Tearful boss apologizes at inquiry for nurse who killed in nursing homes
‘It was devastating,’ says director of nursing about news of murdered patients
The woman who hired a nurse who killed seven patients in a Woodstock., Ont , care home tearfully apologized on Friday at a public inquiry in St. Thomas, Ont.
Helen Crombez, the Caressant Care home's former director of nursing, said she knew Elizabeth Wettlaufer made frequent medication and nursing errors, but had no idea she was deliberately injecting patients with insulin to kill them.
"It was devastating," Crombez said of her own reaction to hearing the news that Wettlaufer had confessed to killing patients at her home and another in London, Ont.
"It was the most terrible thing that could have happened to anyone who works in long-term care, who loves her residents, who always wanted the best care possible," she said.
Crombez was the second witness to testify at the public inquiry into long-term care in Ontario.
The inquiry was established after Wettlaufer was sentenced to eight concurrent life terms for killing eight people, and is headed by Justice Eileen Gillese. It's set to hear from 17 parties over nine weeks.
Crombez said the news of the killings affected her as well as the staff and residents of the nursing home.
"It changed my life. I haven't been the same since. I'm so sorry that it happened. I can just imagine what the families went through."
During her 30-year career at the Caressant Care home, her goal was to offer residents comfort and peaceful, natural deaths as their lives came to a close, she said.
"To know that Beth committed these crimes, it's just awful," she said.
Her tearful apology also brought Justice Gillese to tears. Gillese thanked Crombez for her candor.
Opioids stolen from home
Earlier in the day, the inquiry heard that police officers in Woodstock were asked to canvass drug dealers in that city in April 2013 to find out if someone was stealing opioids from the Caressant Care nursing home and selling them on the street.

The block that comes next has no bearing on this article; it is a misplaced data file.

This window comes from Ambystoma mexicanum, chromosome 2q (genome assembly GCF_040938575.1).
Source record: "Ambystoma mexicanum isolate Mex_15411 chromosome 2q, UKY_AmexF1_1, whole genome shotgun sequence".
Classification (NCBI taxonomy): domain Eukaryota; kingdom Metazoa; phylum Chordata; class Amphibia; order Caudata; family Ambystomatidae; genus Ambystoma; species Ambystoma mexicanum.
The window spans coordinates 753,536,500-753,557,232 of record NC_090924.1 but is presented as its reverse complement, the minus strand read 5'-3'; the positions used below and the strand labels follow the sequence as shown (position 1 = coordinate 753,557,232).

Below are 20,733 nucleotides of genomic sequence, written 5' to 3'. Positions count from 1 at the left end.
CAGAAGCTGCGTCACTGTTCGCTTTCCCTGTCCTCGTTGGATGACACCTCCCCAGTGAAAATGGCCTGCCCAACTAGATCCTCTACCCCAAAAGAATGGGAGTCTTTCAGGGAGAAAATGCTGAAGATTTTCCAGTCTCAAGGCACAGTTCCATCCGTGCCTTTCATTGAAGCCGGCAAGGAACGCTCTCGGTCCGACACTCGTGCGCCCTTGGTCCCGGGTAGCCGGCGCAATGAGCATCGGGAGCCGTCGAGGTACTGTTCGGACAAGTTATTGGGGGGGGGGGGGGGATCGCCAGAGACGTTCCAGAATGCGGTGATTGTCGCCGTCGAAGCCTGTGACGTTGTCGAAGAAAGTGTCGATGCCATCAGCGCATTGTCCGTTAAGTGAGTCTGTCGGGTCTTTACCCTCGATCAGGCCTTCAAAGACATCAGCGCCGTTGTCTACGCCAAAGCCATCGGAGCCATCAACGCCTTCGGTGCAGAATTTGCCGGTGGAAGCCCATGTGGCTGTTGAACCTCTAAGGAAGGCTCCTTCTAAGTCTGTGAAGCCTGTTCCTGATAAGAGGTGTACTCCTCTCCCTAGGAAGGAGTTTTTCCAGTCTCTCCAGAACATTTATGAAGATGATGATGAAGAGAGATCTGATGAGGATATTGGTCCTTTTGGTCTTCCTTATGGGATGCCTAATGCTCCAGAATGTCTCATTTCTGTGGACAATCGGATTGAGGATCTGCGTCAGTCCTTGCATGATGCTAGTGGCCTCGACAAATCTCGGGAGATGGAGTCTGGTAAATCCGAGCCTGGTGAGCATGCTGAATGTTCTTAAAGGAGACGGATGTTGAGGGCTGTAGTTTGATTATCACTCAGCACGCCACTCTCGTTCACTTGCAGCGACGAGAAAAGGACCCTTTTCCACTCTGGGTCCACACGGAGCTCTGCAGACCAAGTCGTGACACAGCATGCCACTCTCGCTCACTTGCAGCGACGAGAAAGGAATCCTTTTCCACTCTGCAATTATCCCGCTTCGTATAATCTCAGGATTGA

It appeared a box for discarded narcotics had been tampered with and a gap created so someone could slide a hand or tongs in to retrieve the drugs, Crombez, told the inquiry.
There were no cameras in medication rooms where insulin and narcotics were stored in the home.
But the home was given permission by its head office to install a hidden camera to catch the thief in the act.
"There was never a camera installed but we kind of talked like there was, so it would possibly hinder someone from taking more medication," Crombez said. "I would say things like 'candid camera, you never know.'"
Crombez also went over an incident in March 24, 2008, in which Wettlaufer didn't give a patient his insulin.
Crombez cried, saying that in retrospect, Wettlaufer was likely withholding insulin from some patients so she could use it on others to kill or harm them.
Less than a year later, that patient, Wayne Hedges, 57, was one of the people Wettlaufer tried to kill between September and December 2008. She pleaded guilty to the attempted murder of Hedges.
Performance deemed 'competent'
In her first job performance review at Caressant Care, in June 2007, Wettlaufer was given marks of "competent" or "commendable." Crombez rated her medication administration skills as needing improvement.
Crombez said there were two medication rooms in the 163-bed facility, and a variety of people had keys to them.
One had a small window in the door and the other didn't.
Wettlaufer injected her patients with insulin to kill them. She also had drug problems herself, and in a previous job, she was found almost passed out while on shift after overdosing on a narcotic.